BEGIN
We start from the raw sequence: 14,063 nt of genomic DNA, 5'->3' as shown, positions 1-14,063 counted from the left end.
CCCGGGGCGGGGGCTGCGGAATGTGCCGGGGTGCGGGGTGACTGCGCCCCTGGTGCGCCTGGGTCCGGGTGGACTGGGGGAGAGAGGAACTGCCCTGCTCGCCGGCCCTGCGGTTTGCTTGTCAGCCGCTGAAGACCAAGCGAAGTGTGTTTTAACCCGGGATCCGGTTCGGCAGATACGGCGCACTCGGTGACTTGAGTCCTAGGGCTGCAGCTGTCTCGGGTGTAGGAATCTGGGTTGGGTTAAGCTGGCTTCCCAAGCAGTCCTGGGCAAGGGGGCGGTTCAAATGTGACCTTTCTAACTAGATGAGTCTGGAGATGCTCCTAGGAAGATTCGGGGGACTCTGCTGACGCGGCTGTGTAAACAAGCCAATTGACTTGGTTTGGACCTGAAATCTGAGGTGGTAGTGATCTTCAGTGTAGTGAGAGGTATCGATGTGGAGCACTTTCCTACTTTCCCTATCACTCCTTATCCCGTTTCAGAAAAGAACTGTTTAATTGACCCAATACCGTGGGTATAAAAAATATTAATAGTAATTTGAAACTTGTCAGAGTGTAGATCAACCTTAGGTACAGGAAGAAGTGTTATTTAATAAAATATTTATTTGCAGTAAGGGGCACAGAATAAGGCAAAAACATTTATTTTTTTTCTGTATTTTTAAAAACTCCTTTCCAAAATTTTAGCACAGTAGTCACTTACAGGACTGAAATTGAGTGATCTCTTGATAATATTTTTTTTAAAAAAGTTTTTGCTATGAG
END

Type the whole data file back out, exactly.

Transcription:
We start from the raw sequence: 14,063 nt of genomic DNA, 5'->3' as shown, positions 1-14,063 counted from the left end.
CCCGGGGCGGGGGCTGCGGAATGTGCCGGGGTGCGGGGTGACTGCGCCCCTGGTGCGCCTGGGTCCGGGTGGACTGGGGGAGAGAGGAACTGCCCTGCTCGCCGGCCCTGCGGTTTGCTTGTCAGCCGCTGAAGACCAAGCGAAGTGTGTTTTAACCCGGGATCCGGTTCGGCAGATACGGCGCACTCGGTGACTTGAGTCCTAGGGCTGCAGCTGTCTCGGGTGTAGGAATCTGGGTTGGGTTAAGCTGGCTTCCCAAGCAGTCCTGGGCAAGGGGGCGGTTCAAATGTGACCTTTCTAACTAGATGAGTCTGGAGATGCTCCTAGGAAGATTCGGGGGACTCTGCTGACGCGGCTGTGTAAACAAGCCAATTGACTTGGTTTGGACCTGAAATCTGAGGTGGTAGTGATCTTCAGTGTAGTGAGAGGTATCGATGTGGAGCACTTTCCTACTTTCCCTATCACTCCTTATCCCGTTTCAGAAAAGAACTGTTTAATTGACCCAATACCGTGGGTATAAAAAATATTAATAGTAATTTGAAACTTGTCAGAGTGTAGATCAACCTTAGGTACAGGAAGAAGTGTTATTTAATAAAATATTTATTTGCAGTAAGGGGCACAGAATAAGGCAAAAACATTTATTTTTTTTCTGTATTTTTAAAAACTCCTTTCCAAAATTTTAGCACAGTAGTCACTTACAGGACTGAAATTGAGTGATCTCTTGATAATATTTTTTTTAAAAAAGTTTTTGCTATGAG